The Competitive Advantage of Flash MX 2004

Flash MX 2004's competitive advantage is this: Time is money, and Flash seriously reduces development and maintenance time. Rather than get into the technical details around that statement, we are going to use a story to illustrate our point.

When asked by one of his clients to include Flash as a major part of the site, one of the authors denigrated it by telling them a really scary story that was based on the following:

  • The images and wording would have to be constantly updated.

  • The source file would have to be constantly updated.

  • The server file would have to be constantly downloaded and uploaded.

Then he finished the scary story with a conclusion even more terrifying than the classic "hook on the door knob" told around campfires. "You know," he said, "You will have to pay me to do this on your behalf."

This isn't the case today. As you saw in Chapter 10, "Assembling the Tour," data can be stored in a database and "called" by Flash using Flash Remoting to populate a Flash movie in a web page. This greatly reduces the maintenance required for a Flash movie, thus increasing its viability as a major part of a web site.

Let's get clear on this last statement. We regard Flash as a tool, and we are consistent in advocating, when it comes to dynamic site development, that you should use the tool best suited for the job at hand. A good example is the combination of HTML and Cascading Style Sheets (CSS) that is being used in some of the best-designed sites on the web. For a bad example, consider the increasing use of the Minimal font in Flash, which focuses on the developer's needs to manage bandwidth and download times. The words set in this font are usually unreadable, but the site loads in record time. The HTML/CSS combination indicates the designer's recognition that web pages are read and that it is the words on the page that are the primary communication vehicle in the site.

The addition of the Flash Communications Server MX has pushed Flash MX 2004 beyond anything previously done with Flash. What used to require numerous plugins can now be accomplished with only one. Most important of all, a new dimension of interactivity can be added to our work.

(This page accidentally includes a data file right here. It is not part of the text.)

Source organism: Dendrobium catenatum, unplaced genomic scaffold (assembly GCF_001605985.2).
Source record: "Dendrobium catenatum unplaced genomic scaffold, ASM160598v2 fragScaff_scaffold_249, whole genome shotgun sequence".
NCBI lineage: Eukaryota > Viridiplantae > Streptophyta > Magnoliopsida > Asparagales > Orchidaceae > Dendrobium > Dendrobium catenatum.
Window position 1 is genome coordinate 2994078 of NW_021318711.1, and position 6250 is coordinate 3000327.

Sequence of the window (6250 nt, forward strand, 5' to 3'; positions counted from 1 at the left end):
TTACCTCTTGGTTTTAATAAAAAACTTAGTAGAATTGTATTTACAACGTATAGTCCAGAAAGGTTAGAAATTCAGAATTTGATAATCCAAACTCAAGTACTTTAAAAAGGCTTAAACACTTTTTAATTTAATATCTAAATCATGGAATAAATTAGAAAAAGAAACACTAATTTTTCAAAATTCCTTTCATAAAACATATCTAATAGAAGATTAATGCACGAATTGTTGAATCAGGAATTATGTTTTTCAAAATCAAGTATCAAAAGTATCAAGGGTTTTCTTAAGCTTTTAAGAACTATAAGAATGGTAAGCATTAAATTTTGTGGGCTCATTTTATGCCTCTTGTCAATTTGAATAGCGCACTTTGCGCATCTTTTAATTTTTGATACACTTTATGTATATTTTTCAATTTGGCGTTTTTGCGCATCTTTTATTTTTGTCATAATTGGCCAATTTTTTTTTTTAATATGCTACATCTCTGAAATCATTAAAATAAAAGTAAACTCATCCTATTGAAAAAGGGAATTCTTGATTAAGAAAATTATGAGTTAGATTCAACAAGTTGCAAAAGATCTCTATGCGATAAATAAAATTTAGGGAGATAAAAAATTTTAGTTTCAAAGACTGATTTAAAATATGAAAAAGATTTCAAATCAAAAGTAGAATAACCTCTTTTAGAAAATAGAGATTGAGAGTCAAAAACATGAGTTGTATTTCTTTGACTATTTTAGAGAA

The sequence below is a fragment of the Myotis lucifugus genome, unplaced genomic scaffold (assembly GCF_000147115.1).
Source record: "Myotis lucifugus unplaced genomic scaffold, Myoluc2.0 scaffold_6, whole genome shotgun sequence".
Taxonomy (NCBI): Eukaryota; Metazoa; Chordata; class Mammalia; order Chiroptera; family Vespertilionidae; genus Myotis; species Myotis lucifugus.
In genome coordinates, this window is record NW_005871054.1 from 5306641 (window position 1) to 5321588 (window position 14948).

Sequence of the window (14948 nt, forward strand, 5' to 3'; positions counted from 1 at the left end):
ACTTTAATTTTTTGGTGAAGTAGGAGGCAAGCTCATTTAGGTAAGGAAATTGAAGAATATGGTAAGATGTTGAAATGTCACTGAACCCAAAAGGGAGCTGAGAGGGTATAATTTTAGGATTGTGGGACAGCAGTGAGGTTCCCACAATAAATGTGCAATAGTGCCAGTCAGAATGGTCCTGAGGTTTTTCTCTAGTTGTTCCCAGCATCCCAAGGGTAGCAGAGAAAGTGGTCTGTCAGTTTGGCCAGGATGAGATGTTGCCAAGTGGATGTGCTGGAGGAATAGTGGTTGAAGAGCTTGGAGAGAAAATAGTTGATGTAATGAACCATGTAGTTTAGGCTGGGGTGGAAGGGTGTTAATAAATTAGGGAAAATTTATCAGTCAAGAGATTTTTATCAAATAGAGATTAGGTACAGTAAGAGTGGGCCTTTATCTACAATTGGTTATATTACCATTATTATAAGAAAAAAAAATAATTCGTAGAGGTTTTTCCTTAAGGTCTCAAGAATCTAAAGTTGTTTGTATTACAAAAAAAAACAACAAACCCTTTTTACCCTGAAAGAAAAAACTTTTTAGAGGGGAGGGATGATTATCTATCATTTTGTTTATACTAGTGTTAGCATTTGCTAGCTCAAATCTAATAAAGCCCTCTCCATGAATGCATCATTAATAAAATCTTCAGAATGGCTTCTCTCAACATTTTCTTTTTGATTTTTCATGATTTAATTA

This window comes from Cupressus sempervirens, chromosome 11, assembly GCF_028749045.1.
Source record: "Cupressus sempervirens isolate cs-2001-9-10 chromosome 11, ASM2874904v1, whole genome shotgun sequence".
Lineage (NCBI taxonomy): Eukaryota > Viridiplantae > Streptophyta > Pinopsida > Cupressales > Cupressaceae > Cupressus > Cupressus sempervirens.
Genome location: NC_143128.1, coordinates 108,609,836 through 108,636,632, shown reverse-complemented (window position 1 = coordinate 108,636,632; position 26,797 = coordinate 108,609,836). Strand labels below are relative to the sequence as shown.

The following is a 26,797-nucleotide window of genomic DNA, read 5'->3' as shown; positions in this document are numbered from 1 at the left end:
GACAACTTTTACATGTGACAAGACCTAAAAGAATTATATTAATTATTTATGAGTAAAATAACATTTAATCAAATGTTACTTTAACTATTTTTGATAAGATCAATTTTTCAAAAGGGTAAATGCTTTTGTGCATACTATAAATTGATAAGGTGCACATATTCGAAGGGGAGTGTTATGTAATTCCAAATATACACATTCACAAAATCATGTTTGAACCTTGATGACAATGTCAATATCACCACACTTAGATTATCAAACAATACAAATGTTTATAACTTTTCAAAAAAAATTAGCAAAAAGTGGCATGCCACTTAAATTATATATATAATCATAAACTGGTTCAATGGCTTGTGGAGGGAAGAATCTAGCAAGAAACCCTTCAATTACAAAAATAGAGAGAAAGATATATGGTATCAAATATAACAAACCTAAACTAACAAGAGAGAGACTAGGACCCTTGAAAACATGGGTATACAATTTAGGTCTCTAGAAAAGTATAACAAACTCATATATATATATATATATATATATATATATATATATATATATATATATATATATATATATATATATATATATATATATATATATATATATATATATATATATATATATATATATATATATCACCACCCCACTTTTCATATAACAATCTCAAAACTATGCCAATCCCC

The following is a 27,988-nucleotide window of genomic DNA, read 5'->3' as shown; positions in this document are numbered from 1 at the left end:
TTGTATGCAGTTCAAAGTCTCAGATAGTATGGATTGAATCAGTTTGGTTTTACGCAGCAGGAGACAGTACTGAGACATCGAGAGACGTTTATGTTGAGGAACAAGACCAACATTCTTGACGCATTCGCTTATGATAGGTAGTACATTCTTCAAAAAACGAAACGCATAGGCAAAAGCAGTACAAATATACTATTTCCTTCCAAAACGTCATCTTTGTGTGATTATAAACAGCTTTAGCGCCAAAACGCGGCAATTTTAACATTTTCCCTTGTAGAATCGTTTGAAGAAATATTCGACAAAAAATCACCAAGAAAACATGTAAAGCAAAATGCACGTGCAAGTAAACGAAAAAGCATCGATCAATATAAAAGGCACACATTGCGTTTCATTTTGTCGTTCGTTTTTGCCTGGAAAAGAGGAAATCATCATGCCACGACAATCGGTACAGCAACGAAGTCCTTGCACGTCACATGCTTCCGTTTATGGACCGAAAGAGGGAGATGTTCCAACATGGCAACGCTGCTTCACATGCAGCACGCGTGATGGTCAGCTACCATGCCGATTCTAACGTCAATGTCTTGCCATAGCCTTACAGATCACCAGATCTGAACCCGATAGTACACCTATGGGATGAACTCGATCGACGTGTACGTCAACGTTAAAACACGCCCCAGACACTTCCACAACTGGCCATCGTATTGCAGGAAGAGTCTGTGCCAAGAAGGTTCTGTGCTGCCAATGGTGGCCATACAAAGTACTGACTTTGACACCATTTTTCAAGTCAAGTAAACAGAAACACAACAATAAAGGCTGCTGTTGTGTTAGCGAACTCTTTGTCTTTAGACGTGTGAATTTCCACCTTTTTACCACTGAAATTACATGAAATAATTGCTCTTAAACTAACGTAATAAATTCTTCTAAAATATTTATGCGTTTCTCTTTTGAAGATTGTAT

When we speak of "interactivity," we are not using the word in terms of "push-a-button-and-something-happens." Interactivity is how humans interact with a computer-based interface. This whole process is still a bit sterile because we are still interacting with a machine, not another human. Yet, as you saw in the previous chapter, that barrier can quickly be removed with streaming video. Suddenly, we are offered the opportunity to interact with other humans in real time, and the interface becomes a communications medium. When that happens, we focus on the other people, resulting in what we call "the transparency of the underlying technology." Users are being given the chance to interact with each other, not a machine or a web page, in a more personal manner.

A number of years ago, when eCommerce was just starting to take hold on the Internet, one of the authors was approached by a major retail clothing store that wanted not only to sell their clothing online, but also to talk to their customers using some sort of voice technology. At the time, two-way voice communication over the Internet was not available. The alternative?text chat?would have been an expensive venture for the client at that time. Had the same client approached the author today, a live one-on-one session between the sales rep and a client could have been easily established using Flash and the Flash Communications Server MX at a cost that would have been far less than what was originally quoted for just a text chat.

Five years ago, if you had told a web developer you could build a real-time, two-way audio and video streaming application in less than an hour and have it on the Internet 30 minutes later, you would have been regarded as certifiably insane. In the previous chapter, you did just that.